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but brisk artillery firing 6 or 8 miles distant was heard last eve and nearly all day today. The rumor last circulated in Camp says that the 4th Corps attacked on yesterday and the rebel army now reinforced by the force left back at Atlanta and in trenched and were repulsed but both the armies are now said to be in trenched and a rebel deserter just in says the rebs intend to attack today. Official news of the occupation of Atlanta on yesterday at 11 oclock reached us today the Rebel army having evacuated the previous night. They blew up their magazines and burned 80 car loads of ammunition & destroyed several locomotives. The latest rumor is that the 14th Corps will return to atlanta I do not think we will rest however until the Rebel army in our front is completely routed & I cannot say that I have any desire to stop until the work is thoroughly accomplished. Sherman’s not the man to desist or rest for an hour while there is work to be done. I have been unwell for the past 2 weeks but have still kept on duty. I am very anxious to hear from Cossins but shall not be able to for the present the 23d Corps passed up to our left yesterday eve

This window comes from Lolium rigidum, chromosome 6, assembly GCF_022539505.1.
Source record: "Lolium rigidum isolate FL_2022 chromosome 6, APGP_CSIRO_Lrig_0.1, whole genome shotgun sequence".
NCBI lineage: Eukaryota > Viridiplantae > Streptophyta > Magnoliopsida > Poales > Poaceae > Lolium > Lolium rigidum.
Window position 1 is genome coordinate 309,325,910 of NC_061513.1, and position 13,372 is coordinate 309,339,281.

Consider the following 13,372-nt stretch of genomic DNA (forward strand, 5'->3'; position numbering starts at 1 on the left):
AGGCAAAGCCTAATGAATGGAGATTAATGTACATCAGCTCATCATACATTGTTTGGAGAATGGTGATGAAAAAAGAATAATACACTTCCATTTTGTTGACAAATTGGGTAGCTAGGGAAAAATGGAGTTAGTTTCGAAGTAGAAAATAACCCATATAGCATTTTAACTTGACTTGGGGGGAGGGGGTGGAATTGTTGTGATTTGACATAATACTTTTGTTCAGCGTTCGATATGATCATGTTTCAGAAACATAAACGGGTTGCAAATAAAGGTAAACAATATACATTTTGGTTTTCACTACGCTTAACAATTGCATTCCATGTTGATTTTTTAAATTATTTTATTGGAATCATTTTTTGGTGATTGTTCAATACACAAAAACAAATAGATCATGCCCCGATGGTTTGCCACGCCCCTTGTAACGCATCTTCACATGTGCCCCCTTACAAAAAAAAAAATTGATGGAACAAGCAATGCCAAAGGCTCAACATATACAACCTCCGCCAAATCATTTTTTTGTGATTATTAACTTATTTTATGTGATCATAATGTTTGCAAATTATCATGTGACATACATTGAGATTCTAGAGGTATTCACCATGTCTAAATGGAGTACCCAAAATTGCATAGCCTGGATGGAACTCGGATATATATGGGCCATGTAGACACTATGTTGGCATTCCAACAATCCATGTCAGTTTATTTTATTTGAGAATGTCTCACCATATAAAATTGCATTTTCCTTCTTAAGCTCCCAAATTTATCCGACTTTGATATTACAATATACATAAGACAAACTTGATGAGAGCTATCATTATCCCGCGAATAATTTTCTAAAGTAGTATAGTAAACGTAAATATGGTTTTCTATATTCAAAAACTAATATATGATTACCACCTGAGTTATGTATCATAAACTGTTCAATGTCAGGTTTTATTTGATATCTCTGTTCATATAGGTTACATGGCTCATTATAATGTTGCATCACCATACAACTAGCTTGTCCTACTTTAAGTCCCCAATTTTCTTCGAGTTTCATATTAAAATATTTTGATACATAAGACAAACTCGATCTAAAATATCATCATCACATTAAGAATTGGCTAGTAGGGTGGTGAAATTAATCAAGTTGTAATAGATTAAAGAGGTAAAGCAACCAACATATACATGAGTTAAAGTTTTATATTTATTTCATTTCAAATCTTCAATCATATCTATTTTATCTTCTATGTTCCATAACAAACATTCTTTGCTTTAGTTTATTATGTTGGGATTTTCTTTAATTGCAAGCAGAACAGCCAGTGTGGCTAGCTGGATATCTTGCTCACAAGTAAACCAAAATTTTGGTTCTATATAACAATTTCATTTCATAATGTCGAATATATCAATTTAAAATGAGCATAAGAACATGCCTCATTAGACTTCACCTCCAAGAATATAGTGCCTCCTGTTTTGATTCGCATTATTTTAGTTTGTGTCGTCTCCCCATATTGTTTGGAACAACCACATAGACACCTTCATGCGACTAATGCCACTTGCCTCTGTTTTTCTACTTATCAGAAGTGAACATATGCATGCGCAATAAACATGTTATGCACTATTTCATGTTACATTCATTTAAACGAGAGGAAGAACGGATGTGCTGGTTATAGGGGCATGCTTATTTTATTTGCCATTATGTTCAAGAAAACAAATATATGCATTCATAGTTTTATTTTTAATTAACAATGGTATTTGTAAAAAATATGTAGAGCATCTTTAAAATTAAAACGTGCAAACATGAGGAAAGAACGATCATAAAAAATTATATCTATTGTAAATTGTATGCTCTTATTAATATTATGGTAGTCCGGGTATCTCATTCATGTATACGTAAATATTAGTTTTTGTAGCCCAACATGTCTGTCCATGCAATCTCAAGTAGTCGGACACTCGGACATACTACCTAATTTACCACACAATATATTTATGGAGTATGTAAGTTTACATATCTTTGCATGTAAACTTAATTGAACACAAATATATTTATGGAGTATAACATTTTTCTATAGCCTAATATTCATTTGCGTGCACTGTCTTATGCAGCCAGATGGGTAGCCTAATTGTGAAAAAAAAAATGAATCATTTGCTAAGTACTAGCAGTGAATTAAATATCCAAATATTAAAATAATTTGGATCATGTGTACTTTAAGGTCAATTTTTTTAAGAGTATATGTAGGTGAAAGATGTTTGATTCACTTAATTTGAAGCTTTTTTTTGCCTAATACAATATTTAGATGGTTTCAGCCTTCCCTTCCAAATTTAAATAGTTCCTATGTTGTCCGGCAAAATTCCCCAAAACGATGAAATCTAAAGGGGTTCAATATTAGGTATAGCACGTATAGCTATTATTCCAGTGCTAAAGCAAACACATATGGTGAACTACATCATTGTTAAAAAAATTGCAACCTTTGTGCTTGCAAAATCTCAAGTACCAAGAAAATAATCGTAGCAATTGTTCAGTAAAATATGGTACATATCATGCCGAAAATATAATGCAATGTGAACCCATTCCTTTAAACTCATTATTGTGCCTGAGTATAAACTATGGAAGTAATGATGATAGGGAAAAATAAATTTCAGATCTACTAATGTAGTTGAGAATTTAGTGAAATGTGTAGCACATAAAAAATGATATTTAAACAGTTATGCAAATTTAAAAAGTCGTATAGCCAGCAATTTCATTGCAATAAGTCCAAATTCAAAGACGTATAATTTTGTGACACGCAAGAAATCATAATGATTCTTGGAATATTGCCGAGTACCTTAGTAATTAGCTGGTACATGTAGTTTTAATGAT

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I have strong hopes that the war will soon be over and we will be permitted once more to return to civil life. I am very much mortified to learn that the peace party or rather the rebels of the free states are banding themselves together for the avowed purpose of resisting the draft. Political demagogues who mislead them however will some day (when the soldiers who have fought the battles of the country) be brought to justice and made to regret the day they ever gave aid and comfort to the rebels in arms. We in the army are of the opinion that as the war democrats have had sufficient strength to nominate a war ticket at the Chicago Convention that there need be but little fear of resistance to the draft to come off on the 6th inst Weather here has been escepively hot & dry untill today. Today we have had copious rains. The Mail is about to leave and I must close

I remain your unworthy son

A. Wilson

Col Jesse H Wilson

Albert Wilson originally enrolled at age 32 as an assistant surgeon with the 1st OH Volunteer Infantry on April 16, 1861. He was mustered out on August 16, 1861, but rejoined them immediately and served with the regiment until he was discharged for promotion on September 30, 1863. He then joined the 113th OH Volunteer Infantry as a surgeon and served until mustering out at Louisville, KY on July 6, 1865. His father Jesse was a former Ohio militia colonel.